Back when I was in the military, oh so many years ago, I spent time washing dishes during my stint at Lackland AFB in Texas.  In fact, I remember clearly an episode I had in which I was berated not for my inefficiency, but for my over-zealousness in cleaning a bunch of baking sheets.  Apparently I washed them too much, stripping away the lining of cheap non-stick chemical gunk that the government, I’m sure, paid tons of money for.  I stripped it bare!  The kitchen chief was none too happy, let me tell you, and did I hear it.

Over a year later I found myself living on a small island in the Portuguese archipelago known as the Azores.  Working midshift there, I would periodically make a midnight run to the chow hall to get a cheese and chili omelette with fries.  Yeah.  I was supposed to stay fit, too!  There, too, I watched mostly airmen dish my food except for a couple of the Portuguese locals.  Damn, now that I’m thinking of it, I want one of those omelettes.  Anyway, so, predominantly this kitchen was run by my fellow airmen.

Times change, though, my friends.  I found it rather interesting that this is widely no longer the case.  I’m at the very beginning of an interesting book written by Chalmers Johnson entitled, Nemesis: The Last Days of the American Republic.  I don’t have an opinion about the book yet, although I picked up the book by reason of his appearance on KPBS radio.  In the prologue I read the following:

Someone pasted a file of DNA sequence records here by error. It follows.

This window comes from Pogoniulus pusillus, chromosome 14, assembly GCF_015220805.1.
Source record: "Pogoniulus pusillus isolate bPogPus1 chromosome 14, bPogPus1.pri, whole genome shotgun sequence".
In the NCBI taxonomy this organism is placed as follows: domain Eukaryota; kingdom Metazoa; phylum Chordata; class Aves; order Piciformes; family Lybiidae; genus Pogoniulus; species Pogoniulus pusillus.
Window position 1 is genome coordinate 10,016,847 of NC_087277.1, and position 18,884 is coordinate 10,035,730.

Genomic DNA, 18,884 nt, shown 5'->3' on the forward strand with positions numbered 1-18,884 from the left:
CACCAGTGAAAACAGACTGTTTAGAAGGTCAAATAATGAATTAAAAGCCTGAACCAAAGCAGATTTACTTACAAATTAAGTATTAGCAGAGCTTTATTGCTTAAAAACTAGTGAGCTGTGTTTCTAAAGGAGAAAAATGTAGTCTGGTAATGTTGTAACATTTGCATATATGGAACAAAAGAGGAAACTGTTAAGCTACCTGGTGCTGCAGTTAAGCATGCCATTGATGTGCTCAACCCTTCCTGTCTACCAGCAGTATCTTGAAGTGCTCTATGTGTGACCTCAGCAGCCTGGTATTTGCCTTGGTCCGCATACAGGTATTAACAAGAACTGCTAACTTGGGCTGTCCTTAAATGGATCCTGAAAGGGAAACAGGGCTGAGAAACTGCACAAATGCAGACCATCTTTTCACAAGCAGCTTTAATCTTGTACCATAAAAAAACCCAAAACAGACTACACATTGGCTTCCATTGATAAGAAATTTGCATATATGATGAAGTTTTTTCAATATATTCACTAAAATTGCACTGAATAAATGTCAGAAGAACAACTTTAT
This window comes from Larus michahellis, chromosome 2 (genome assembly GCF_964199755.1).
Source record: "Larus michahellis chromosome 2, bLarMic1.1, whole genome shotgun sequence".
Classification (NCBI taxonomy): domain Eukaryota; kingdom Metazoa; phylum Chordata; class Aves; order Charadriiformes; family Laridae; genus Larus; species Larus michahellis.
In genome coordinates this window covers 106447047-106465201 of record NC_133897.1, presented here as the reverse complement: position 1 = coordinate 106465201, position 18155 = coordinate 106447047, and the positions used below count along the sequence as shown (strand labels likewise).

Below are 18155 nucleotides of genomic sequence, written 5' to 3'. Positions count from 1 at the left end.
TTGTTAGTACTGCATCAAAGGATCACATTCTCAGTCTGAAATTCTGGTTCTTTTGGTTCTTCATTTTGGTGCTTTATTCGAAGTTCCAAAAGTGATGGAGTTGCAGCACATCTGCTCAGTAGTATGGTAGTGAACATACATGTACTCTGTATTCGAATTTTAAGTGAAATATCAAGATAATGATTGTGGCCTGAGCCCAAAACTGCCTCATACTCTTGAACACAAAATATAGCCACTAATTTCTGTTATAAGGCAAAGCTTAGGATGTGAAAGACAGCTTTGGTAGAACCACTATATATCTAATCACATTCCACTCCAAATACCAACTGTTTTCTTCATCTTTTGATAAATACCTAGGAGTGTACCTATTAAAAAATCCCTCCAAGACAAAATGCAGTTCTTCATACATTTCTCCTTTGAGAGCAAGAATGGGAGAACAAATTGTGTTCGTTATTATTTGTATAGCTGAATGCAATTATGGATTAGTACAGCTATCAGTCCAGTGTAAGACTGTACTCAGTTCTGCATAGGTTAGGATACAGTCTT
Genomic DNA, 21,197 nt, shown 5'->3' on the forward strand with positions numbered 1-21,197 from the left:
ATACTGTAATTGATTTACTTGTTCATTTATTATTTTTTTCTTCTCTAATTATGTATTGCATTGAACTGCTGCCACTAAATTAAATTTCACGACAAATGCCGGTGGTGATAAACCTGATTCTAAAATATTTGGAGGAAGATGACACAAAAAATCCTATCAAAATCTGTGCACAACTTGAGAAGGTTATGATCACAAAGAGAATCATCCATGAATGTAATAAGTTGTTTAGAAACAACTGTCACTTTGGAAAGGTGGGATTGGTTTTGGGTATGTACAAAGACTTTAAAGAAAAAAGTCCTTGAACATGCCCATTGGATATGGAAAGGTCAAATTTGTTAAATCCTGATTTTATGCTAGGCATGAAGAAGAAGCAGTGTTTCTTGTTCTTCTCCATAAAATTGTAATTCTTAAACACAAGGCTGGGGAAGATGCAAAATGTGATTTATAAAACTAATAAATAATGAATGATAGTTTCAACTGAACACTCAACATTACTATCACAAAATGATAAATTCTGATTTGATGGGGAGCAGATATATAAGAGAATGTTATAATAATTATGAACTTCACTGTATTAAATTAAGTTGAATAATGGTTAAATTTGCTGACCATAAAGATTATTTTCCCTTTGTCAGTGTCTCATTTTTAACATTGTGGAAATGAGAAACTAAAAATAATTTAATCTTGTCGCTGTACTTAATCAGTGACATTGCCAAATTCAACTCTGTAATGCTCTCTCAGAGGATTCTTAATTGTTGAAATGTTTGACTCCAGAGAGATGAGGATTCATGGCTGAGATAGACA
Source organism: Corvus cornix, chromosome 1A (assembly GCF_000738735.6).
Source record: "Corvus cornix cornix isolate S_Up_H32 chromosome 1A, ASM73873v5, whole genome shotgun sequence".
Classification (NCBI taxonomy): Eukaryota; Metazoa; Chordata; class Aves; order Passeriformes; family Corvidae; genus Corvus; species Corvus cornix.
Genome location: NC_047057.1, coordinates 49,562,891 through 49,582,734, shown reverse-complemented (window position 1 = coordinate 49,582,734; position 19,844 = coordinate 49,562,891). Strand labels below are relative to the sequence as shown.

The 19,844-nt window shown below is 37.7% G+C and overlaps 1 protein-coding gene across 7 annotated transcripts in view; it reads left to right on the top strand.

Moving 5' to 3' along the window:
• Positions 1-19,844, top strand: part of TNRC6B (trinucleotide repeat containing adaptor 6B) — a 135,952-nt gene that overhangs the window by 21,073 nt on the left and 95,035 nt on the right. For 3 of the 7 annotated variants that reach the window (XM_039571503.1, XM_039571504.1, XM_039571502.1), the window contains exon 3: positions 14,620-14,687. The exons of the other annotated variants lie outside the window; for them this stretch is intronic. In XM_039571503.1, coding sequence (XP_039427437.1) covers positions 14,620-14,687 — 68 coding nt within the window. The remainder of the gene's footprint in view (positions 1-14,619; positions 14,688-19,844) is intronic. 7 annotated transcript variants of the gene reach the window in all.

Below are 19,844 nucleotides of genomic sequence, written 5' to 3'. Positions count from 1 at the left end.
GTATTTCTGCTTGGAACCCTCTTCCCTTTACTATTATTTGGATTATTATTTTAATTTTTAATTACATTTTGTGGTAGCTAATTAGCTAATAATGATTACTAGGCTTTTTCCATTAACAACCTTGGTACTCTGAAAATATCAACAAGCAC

“American veterans of World War II, Korea, or Vietnam simply would not recognize life in the modern armed services.  As the troops no longer do KP (“kitchen police”), the old World War II movie gags about GIs endlessly peeling mountains of potatoes would be meaningless today.  We farm out such work to private military companies like KBR (formerly Kellogg Brown & Root), a subdivision of the Halliburton Corporation, of which Dick Cheney was CEO before he became vice president.  It is an extremely lucrative business for them.  Of the $57 billion that was appropriated for Iraq operations at the outset of the invasion, a good third of it went to civilian contractors to supply meals, drive trucks and buses, provide security guards, and do all other housekeeping work to maintain our various bases.”

WHAT?!?!  We can’t make our military take care of themselves?  We have to pay someone to clean and prepare their food?  To drive trucks?  TO PROVIDE SECURITY?!?!?  I knew that KBR/Halliburton had a huge hand in our governmental operations, but at this level I’m astonished.  We hear so much about America’s bloated defense budget, and, basically, it all goes out to contracting and services while our wounded troops get the fucking shaft while they are at Walter Reed.